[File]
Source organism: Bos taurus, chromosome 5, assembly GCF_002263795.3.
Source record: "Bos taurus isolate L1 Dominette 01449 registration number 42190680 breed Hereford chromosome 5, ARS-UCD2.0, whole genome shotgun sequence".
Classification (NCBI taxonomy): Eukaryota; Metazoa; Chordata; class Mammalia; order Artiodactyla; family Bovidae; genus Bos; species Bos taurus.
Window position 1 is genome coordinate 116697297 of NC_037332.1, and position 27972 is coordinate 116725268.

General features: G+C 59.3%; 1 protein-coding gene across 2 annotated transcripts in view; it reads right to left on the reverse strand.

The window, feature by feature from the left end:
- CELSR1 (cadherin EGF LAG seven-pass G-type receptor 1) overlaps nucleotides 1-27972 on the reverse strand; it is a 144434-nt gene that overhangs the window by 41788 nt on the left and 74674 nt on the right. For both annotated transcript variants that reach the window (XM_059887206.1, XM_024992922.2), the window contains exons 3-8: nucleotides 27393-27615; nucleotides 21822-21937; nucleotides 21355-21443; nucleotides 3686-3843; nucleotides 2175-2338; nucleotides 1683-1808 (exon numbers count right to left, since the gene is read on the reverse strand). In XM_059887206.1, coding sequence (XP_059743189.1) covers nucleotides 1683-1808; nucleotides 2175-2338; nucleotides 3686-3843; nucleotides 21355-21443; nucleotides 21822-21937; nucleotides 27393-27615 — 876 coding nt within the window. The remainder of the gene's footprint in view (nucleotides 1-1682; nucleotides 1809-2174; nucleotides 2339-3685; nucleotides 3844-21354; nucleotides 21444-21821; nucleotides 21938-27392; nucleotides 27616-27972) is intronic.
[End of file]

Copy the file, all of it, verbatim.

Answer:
Source organism: Bos taurus, chromosome 5, assembly GCF_002263795.3.
Source record: "Bos taurus isolate L1 Dominette 01449 registration number 42190680 breed Hereford chromosome 5, ARS-UCD2.0, whole genome shotgun sequence".
Classification (NCBI taxonomy): Eukaryota; Metazoa; Chordata; class Mammalia; order Artiodactyla; family Bovidae; genus Bos; species Bos taurus.
Window position 1 is genome coordinate 116697297 of NC_037332.1, and position 27972 is coordinate 116725268.

General features: G+C 59.3%; 1 protein-coding gene across 2 annotated transcripts in view; it reads right to left on the reverse strand.

The window, feature by feature from the left end:
- CELSR1 (cadherin EGF LAG seven-pass G-type receptor 1) overlaps nucleotides 1-27972 on the reverse strand; it is a 144434-nt gene that overhangs the window by 41788 nt on the left and 74674 nt on the right. For both annotated transcript variants that reach the window (XM_059887206.1, XM_024992922.2), the window contains exons 3-8: nucleotides 27393-27615; nucleotides 21822-21937; nucleotides 21355-21443; nucleotides 3686-3843; nucleotides 2175-2338; nucleotides 1683-1808 (exon numbers count right to left, since the gene is read on the reverse strand). In XM_059887206.1, coding sequence (XP_059743189.1) covers nucleotides 1683-1808; nucleotides 2175-2338; nucleotides 3686-3843; nucleotides 21355-21443; nucleotides 21822-21937; nucleotides 27393-27615 — 876 coding nt within the window. The remainder of the gene's footprint in view (nucleotides 1-1682; nucleotides 1809-2174; nucleotides 2339-3685; nucleotides 3844-21354; nucleotides 21444-21821; nucleotides 21938-27392; nucleotides 27616-27972) is intronic.